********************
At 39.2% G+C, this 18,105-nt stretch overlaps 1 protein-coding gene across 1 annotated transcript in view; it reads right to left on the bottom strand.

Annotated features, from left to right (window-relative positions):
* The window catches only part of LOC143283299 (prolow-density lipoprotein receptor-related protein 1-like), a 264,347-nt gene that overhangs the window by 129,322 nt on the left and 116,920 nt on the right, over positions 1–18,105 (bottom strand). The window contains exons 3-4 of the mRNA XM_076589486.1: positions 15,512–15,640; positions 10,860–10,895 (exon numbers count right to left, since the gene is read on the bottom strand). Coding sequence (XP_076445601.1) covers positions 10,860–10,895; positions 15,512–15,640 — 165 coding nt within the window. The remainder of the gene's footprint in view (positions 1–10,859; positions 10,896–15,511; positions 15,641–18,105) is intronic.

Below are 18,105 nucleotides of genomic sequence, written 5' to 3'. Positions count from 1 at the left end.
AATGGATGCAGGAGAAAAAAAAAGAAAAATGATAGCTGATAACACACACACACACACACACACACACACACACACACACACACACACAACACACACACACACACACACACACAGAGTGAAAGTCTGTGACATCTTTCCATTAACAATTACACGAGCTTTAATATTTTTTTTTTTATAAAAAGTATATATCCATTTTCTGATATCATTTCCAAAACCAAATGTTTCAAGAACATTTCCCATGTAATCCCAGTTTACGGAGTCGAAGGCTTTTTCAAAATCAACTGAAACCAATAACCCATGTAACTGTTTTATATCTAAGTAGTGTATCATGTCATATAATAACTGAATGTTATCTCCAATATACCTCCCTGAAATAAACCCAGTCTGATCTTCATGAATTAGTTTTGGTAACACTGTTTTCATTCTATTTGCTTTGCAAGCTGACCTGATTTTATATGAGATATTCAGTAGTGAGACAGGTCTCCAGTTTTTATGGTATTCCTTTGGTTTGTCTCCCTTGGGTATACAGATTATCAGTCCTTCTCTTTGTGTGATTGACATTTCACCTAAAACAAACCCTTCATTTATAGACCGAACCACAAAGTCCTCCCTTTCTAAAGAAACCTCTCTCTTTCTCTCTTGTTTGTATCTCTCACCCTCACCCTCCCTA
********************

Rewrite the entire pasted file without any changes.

At 39.2% G+C, this 18,105-nt stretch overlaps 1 protein-coding gene across 1 annotated transcript in view; it reads right to left on the bottom strand.

Annotated features, from left to right (window-relative positions):
* The window catches only part of LOC143283299 (prolow-density lipoprotein receptor-related protein 1-like), a 264,347-nt gene that overhangs the window by 129,322 nt on the left and 116,920 nt on the right, over positions 1–18,105 (bottom strand). The window contains exons 3-4 of the mRNA XM_076589486.1: positions 15,512–15,640; positions 10,860–10,895 (exon numbers count right to left, since the gene is read on the bottom strand). Coding sequence (XP_076445601.1) covers positions 10,860–10,895; positions 15,512–15,640 — 165 coding nt within the window. The remainder of the gene's footprint in view (positions 1–10,859; positions 10,896–15,511; positions 15,641–18,105) is intronic.

Below are 18,105 nucleotides of genomic sequence, written 5' to 3'. Positions count from 1 at the left end.
AATGGATGCAGGAGAAAAAAAAAGAAAAATGATAGCTGATAACACACACACACACACACACACACACACACACACACACACACACACAACACACACACACACACACACACACAGAGTGAAAGTCTGTGACATCTTTCCATTAACAATTACACGAGCTTTAATATTTTTTTTTTTATAAAAAGTATATATCCATTTTCTGATATCATTTCCAAAACCAAATGTTTCAAGAACATTTCCCATGTAATCCCAGTTTACGGAGTCGAAGGCTTTTTCAAAATCAACTGAAACCAATAACCCATGTAACTGTTTTATATCTAAGTAGTGTATCATGTCATATAATAACTGAATGTTATCTCCAATATACCTCCCTGAAATAAACCCAGTCTGATCTTCATGAATTAGTTTTGGTAACACTGTTTTCATTCTATTTGCTTTGCAAGCTGACCTGATTTTATATGAGATATTCAGTAGTGAGACAGGTCTCCAGTTTTTATGGTATTCCTTTGGTTTGTCTCCCTTGGGTATACAGATTATCAGTCCTTCTCTTTGTGTGATTGACATTTCACCTAAAACAAACCCTTCATTTATAGACCGAACCACAAAGTCCTCCCTTTCTAAAGAAACCTCTCTCTTTCTCTCTTGTTTGTATCTCTCACCCTCACCCTCCCTA